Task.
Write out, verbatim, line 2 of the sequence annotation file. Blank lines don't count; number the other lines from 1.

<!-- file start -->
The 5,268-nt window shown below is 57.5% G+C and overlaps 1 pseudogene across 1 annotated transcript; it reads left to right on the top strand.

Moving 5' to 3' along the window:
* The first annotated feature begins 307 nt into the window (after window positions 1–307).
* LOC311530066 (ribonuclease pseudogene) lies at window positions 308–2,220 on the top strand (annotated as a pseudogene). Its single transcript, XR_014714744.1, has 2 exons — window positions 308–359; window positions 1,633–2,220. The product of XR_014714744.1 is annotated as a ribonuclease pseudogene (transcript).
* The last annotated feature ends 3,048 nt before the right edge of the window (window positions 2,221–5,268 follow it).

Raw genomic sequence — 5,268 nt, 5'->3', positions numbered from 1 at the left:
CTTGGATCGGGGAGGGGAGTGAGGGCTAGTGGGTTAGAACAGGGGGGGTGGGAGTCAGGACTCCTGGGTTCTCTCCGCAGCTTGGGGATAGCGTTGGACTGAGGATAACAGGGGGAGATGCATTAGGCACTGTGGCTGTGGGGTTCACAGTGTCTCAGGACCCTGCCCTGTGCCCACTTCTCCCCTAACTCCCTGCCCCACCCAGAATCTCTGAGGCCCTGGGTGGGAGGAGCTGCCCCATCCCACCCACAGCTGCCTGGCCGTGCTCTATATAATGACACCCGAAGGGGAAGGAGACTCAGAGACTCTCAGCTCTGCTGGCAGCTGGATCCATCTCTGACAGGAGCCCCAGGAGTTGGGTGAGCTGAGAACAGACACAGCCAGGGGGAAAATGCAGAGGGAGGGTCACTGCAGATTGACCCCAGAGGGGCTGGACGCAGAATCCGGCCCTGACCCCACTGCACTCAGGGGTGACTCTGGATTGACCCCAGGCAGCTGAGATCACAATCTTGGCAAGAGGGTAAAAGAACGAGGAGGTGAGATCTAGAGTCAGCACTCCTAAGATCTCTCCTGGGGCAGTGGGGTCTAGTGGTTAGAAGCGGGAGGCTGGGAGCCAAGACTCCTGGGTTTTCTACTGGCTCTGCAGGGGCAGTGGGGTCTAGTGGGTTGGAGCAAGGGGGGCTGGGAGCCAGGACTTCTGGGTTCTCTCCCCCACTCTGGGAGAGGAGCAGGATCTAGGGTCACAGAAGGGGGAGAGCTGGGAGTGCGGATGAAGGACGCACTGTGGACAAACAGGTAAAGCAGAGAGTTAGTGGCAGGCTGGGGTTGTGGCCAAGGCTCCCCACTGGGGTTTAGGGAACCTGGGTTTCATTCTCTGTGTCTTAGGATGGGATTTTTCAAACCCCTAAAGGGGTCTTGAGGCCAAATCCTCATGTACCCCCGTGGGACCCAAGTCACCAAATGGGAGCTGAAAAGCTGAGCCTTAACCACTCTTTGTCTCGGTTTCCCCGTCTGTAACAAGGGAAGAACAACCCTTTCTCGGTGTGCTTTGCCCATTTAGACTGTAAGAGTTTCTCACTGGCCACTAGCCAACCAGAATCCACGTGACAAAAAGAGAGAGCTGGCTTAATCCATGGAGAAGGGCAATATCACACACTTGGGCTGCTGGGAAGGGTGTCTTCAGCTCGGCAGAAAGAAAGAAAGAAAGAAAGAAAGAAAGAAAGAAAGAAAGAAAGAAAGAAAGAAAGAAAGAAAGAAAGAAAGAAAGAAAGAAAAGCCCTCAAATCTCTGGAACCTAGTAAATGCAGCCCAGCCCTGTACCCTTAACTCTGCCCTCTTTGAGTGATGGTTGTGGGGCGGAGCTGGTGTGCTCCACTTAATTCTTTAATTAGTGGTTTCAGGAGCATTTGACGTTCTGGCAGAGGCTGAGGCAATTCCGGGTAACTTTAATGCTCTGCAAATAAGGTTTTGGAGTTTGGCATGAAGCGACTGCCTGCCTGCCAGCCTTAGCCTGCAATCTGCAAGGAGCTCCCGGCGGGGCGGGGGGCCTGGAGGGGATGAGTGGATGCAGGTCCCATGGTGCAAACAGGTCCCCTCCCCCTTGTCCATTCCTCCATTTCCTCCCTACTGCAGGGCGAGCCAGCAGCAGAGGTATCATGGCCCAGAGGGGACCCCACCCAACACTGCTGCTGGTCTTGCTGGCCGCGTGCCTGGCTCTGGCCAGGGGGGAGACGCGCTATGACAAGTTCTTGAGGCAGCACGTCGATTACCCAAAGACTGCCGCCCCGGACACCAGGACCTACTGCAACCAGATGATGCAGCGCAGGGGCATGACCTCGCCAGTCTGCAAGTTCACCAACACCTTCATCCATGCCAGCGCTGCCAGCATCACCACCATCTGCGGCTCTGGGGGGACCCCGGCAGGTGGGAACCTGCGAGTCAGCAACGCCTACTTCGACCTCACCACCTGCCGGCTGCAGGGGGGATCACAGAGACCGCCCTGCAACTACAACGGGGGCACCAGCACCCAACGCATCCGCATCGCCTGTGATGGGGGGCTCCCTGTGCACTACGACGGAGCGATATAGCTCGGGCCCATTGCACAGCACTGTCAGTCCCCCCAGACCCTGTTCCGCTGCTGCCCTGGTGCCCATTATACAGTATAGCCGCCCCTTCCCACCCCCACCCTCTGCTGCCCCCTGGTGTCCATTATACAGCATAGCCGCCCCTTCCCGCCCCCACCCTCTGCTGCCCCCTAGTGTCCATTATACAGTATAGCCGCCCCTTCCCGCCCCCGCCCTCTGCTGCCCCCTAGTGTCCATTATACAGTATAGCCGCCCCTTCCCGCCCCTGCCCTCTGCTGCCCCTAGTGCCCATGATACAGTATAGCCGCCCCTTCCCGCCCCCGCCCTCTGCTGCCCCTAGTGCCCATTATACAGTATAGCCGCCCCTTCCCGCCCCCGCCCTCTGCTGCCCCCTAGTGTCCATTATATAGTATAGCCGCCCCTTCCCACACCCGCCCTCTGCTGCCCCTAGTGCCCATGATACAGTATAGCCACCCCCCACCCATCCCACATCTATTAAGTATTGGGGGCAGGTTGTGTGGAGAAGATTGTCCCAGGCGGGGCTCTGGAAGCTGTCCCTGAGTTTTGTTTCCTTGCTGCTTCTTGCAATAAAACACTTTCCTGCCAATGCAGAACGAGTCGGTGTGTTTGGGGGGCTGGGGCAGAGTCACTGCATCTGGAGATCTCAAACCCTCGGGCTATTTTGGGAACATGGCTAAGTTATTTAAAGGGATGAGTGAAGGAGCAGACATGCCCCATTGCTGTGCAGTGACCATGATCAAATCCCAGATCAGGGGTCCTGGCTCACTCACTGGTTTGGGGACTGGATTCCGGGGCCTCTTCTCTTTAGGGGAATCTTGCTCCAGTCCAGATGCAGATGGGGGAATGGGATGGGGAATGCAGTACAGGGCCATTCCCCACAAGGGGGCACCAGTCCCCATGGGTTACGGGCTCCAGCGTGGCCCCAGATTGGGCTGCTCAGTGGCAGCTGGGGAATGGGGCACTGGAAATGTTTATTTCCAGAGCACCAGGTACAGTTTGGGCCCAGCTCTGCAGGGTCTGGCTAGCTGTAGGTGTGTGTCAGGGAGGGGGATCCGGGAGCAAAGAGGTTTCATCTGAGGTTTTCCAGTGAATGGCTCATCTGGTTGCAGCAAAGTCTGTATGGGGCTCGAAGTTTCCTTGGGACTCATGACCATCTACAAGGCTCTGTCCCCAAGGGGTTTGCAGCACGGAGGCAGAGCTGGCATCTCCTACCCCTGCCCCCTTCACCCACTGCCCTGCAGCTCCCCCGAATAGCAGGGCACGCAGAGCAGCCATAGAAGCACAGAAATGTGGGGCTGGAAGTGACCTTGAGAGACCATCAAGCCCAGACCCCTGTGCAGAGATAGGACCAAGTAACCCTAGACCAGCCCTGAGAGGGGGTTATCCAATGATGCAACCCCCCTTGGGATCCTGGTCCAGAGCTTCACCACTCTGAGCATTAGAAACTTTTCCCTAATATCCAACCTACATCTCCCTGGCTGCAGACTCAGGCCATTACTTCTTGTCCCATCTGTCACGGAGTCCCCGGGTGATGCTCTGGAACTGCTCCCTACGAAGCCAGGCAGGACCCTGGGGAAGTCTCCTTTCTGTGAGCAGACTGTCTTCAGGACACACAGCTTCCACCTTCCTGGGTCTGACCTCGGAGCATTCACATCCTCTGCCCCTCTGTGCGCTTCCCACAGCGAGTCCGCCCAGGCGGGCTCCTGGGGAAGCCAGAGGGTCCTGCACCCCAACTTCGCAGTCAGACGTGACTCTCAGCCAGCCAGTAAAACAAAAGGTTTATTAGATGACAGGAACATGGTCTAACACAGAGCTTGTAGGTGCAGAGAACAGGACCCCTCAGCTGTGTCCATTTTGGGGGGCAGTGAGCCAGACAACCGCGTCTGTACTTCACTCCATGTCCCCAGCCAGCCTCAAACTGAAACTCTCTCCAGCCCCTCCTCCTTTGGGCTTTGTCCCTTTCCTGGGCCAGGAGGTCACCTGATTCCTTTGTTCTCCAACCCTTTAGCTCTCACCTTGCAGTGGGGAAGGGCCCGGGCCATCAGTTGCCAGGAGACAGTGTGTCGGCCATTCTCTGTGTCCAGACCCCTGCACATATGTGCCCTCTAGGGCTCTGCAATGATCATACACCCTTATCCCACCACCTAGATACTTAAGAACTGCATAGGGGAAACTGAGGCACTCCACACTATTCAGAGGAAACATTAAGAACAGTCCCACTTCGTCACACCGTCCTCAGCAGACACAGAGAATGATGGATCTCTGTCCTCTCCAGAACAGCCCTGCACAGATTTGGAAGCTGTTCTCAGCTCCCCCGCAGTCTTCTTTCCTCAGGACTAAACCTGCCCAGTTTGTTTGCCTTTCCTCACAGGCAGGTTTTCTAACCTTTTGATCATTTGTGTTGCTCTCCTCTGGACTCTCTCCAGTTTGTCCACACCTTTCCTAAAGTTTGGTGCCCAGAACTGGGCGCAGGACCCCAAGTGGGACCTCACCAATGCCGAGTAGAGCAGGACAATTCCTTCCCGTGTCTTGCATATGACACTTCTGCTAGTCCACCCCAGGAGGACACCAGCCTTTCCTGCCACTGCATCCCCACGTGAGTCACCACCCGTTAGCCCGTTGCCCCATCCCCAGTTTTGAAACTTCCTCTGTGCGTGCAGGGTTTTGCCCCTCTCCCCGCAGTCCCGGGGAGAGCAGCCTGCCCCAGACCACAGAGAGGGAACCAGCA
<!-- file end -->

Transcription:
Moving 5' to 3' along the window: